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How important is falsification in Science ?What separates Physics from everyone else

  1. Aug 28, 2010 #1
    How important is "falsification in Science"?What separates Physics from everyone else

    Many here are quite fascinated by Science, or at least I'd think that's why you signed up for PhysicsForums. One topic many are interested in is: What separates Physics from the other Sciences?

    Something which has been on my mind for a while is how much does falsification differ among the Sciences; how much of an impact does it have individually? Just some background knowledge for those who aren't familar (if you already know what falsification is skip to the next paragraph): Karl Popper pointed out that Albert Einstein put his ideas out in the open by suggesting how they could be tested and possibly shown false if by any chance they were, as a safety mechanism for finding truth within Science. Then Popper said pseudo-sciences do just the opposite of this, no matter the outcome they'll say “This shows that my idea is true”, "Oh, a different outcome. Well that must also mean my idea is true." Karl Popper continued that Science requires strict falsification to be scientific. However, I’m curious to what extent that plays a role among the individual Sciences themselves? I’ve heard various physicists say they believe degree of falsification is also what separates Physics from the rest of the Sciences, and so on down the Hierarchy of Sciences: Physics -> Chemistry -> Biology -> Social Sciences. Many will say the "softer" the discipline, the more researchers are biased in setting up their studies so that the outcome turns out a certain way.

    As far as useful knowledge, furthering this line of reasoning of falsification what would you say about making the “level of falsification among the Sciences” itself testable? As you are all aware, scientists post their studies in peer-review journals. As far as what you can actually observe and make quantitative, it can be seen whether researchers say “our hypothesis was supported by our study” versus “it wasn’t supported by our study”. You can then graph out the percentage of “supported” versus “not”, then compare the various disciplines against each other. I actually found that such a study was done at the INNOGEN and ISSTI-Institute for the Study of Science, Technology & Innovation.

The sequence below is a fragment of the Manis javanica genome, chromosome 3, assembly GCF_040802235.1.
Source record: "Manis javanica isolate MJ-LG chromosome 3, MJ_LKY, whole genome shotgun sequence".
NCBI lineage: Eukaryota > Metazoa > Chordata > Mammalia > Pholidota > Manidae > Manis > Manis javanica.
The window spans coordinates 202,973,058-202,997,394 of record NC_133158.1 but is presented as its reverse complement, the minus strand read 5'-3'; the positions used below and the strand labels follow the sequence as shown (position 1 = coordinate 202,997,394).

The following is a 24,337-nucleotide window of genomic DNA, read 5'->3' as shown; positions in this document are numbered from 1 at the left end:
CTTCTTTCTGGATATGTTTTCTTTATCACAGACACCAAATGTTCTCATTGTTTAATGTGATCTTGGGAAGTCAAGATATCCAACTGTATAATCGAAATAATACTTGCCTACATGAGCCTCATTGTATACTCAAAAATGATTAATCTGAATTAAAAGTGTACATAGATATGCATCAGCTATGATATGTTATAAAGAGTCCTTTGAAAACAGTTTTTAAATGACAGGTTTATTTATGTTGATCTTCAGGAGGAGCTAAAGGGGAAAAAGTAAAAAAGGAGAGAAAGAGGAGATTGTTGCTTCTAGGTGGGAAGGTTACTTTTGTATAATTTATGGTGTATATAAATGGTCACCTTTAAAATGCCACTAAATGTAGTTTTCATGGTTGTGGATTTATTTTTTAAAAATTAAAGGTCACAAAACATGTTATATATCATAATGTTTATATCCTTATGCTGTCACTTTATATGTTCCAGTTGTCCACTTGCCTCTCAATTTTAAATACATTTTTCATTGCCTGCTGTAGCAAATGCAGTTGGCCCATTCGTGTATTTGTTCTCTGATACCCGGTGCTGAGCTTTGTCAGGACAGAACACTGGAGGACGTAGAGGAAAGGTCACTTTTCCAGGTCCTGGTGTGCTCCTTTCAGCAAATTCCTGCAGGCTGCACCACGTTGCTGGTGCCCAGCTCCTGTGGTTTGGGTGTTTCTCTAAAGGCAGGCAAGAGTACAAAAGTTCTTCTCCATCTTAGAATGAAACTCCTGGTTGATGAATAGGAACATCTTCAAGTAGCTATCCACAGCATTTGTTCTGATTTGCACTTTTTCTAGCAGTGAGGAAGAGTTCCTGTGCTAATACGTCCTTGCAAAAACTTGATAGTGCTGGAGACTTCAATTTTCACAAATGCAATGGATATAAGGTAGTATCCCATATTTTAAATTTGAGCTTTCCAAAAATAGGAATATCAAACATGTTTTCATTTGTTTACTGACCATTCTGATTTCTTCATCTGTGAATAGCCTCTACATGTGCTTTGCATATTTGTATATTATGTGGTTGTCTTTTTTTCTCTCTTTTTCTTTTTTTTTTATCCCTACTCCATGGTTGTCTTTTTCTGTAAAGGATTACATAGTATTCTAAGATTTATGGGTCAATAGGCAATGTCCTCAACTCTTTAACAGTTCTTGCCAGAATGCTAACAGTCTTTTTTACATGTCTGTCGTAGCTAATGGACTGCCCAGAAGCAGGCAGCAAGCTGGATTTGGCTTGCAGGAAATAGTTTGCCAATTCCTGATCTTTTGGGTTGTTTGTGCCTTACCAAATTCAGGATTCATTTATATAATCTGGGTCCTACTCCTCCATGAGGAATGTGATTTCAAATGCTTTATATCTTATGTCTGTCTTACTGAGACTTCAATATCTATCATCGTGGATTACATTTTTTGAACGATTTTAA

By looking at the graphs below, it appears that the physical sciences are statistically significant from the biological which are then again from the social sciences. However, although they’re statistically significant it looks like they are “only different by matter of degree”. So the purpose of this post is I’m extremely curious what input others from PF may have: Is falsification the variable which separates the Sciences, or is there another underlying cause and falsification just being a symptom? For a long time I’ve been quite intrigued by what separates the Sciences, which could turn out to be useful knowledge.

    Graphs from Study:

    Consider the Hard versus Soft Sciences (Also adding in the dimension of Pure versus Applied research)
    "Number of papers with studies which supported (white) or failed to support (black) a tested hypothesis"

    Consider the Individual Disciplines themselves

    Consider the Physical versus Biological versus Social Sciences

    Copyright from this peer-review journal gives permission to distribute parts of study as long as it’s cited, so:

    Fanelli D (2010) “Positive” Results Increase Down the Hierarchy of the Sciences. PLoS ONE 5(4): e10068. doi:10.1371/journal.pone.0010068

    Study available online at http://www.plosone.org/article/info:doi%2F10.1371%2Fjournal.pone.0010068" [Broken]
    Last edited by a moderator: May 4, 2017
  2. jcsd
  3. Aug 28, 2010 #2
    Re: How important is "falsification in Science"?What separates Physics from everyone

    As far as why I'm pondering whether falsification is the cause versus symptom, try looking at Physics versus Psychology, especially the scale that shows how much they actually differ by percentage of papers claiming support for a hypothesis versus failed to support (about 85% versus 91.5%). Environment/Ecology have less hypotheses being confirmed than either Biology or Physics, although most would consider the latter two to be more scientific.

    However, on the other hand graph 3 is interesting.
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